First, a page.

Code Red // 1990 // 87 Minutes // Not Rated
Reviewed by Judge Gordon Sullivan // January 15th, 2010
The First & Only Basketball Horror-Slasher-Comedy is Finally Unleashed on Home Video.
Just like real judges in real courts, we at Verdict don't take kindly to being lied to. I'm a bit put off by Night of the Dribbler, which clearly promises to be the "first & only basketball horror-slasher-comedy" on home video. This could not be farther from the truth. Although I can attest to the unique quality of Night of the Dribbler, it's not an experience I can recommend.
Before I discuss just how this film fails to live up to its hype, Night of the Dribbler concerns the fate of the Watergate Plumbers, a basketball team who keeps losing their star players to a masked killer. Sounds like a recipe for a great slasher, right? If only.
So, let's examine the film's claims in detail:
* Basketball. Okay, starting out the gate everything seems fine; this film certainly features a lot of basketball. In fact, it seems like roughly ninety-seven percent of the film takes place in the same high school-looking gymnasium, where we're treated to shot after shot after shot of a bunch of actors trying to look like they're not very good at basketball. Usually in basketball-related movies we get a couple of scenes of a game, the significant plays, and the final shot. Not in Night of the Dribbler, oh no. We get all kinds of footage of basketball, and when we're not watching basketball we're watching the coach talk to the players courtside, or the announcer announcing the game. This is a basketball movie with entirely too much basketball.
* Horror. Here's where the lies start. There's not a single, solitary moment of horror in the entire 87 minutes. That is, unless we're supposed to be horrified by the low budget, the iffy acting, or the fact that this film has actually seen the light of day. If not, then there's nothing that could traditionally be considered horrific in the film. There's no real violence, no gore, and, even though the killer's mask is kind of cool-looking, no really threatening killer, either.
* Slasher. Nope, no luck here either. If Night of the Dribbler is a slasher, then so are many episodes of Scooby-Doo. Sure, a guy in a mask goes around killing people in a few clever ways (I like the idea of razor wire that slices off a guy's hands when he goes to dunk, but it doesn't work when the scene is entirely bloodless), but there's absolutely no tension, no mystery, and no real interest in who the killer might be. There's some slasher potential here, but it's hopelessly neutered from the start.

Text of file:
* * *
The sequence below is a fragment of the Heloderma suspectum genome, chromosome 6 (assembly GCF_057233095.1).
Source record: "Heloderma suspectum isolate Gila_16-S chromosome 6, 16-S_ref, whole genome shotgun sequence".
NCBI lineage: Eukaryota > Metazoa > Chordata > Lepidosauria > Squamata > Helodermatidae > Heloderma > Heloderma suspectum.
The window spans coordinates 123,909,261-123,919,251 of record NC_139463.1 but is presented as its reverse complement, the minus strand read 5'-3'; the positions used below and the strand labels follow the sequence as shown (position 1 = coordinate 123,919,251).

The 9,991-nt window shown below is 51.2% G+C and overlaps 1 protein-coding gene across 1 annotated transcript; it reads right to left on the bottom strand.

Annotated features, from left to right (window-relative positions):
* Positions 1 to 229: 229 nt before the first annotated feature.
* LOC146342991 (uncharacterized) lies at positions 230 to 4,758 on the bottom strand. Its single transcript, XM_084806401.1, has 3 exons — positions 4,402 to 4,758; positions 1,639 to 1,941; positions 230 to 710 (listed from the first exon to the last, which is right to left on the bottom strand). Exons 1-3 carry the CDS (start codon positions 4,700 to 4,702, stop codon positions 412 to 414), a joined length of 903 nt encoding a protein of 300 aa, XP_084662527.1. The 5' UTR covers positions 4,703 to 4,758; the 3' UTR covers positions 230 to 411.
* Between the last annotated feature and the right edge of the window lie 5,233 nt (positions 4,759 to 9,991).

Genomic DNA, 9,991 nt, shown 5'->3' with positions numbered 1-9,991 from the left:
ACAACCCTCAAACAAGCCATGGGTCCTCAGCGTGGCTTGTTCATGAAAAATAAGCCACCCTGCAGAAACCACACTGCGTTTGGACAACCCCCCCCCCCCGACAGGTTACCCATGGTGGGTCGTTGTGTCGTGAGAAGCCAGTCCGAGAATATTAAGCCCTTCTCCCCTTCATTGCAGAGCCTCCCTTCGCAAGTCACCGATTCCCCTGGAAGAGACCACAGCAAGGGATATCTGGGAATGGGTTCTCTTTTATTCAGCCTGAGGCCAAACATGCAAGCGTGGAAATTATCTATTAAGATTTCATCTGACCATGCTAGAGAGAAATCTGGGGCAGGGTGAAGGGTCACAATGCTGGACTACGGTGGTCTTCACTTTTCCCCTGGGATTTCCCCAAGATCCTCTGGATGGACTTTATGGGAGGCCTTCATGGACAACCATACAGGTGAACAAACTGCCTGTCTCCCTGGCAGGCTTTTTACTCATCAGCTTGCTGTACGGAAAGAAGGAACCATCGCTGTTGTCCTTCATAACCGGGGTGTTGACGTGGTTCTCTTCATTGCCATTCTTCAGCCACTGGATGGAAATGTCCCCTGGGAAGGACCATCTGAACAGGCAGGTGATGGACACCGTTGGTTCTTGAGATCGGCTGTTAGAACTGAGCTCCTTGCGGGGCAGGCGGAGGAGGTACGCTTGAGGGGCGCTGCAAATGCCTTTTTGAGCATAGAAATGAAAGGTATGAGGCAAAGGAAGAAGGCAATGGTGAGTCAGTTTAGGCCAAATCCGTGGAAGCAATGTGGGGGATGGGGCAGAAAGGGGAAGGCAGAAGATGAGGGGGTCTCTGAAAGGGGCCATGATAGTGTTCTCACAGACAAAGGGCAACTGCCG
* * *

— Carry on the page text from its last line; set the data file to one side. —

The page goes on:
* Comedy. Here's the biggest joke of them all: Night of the Dribbler just isn't that funny. It sort of aims for a Zucker-style comedy with sight gags like having a basketball player impersonate Elvis, along with a whole collection of truly horrendous puns. Some of it might even have worked if the actors and the director had worked on the timing, but there are too many pauses, like the actors are working live and waiting for laughs that just don't come.
There you have it. Night of the Dribbler is not the first basketball, horror-slasher-comedy film, even if it is unleashed on home video for the first time. Apparently we have comedian/impersonator Fred Travalena to thank for Night. He plays three roles (including that of the coach), and it was his input that generally kept the film bloodless, since he didn't want to appear in a traditional slasher flick. He strikes me as someone who could be very funny in other contexts, but his cheesy shtick just doesn't fly in this bloodless little monster of a film.
Despite the fact that the film is hard to watch and should have probably stayed buried, Code Red have done a fine job with this release. The film is presented in a 1.33:1 aspect ratio per the director's preference, and it looks pretty good for a low-budget film shot over a decade ago. The audio isn't quite as nice, with some dynamics problems but overall it's a listenable track. The main extra is a commentary with Mr. Travalena and Scot Spiegel moderated by Marc Edward Hueck of Beat the Geeks. They're totally willing to make fun of the movie while discussing its production and the track is much funnier than the film really deserves. There's also a short interview with George Thomas, who played "Hi Top" where he discusses his role in the film. The disc finishes off with Code Red trailers, including the one for Night of the Dribbler.
If you have a strong constitution, Night of the Dribbler might fall into "so bad it's good" territory with enough adult beverages, but for the average viewer it really isn't worth a look.
Night of the Dribbler is guilty of committing a host of personal fouls.
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Scales of Justice
Studio: Code Red
* Full Frame
* Dolby Digital 2.0 Stereo (English)
Running Time: 87 Minutes
Release Year: 1990
MPAA Rating: Not Rated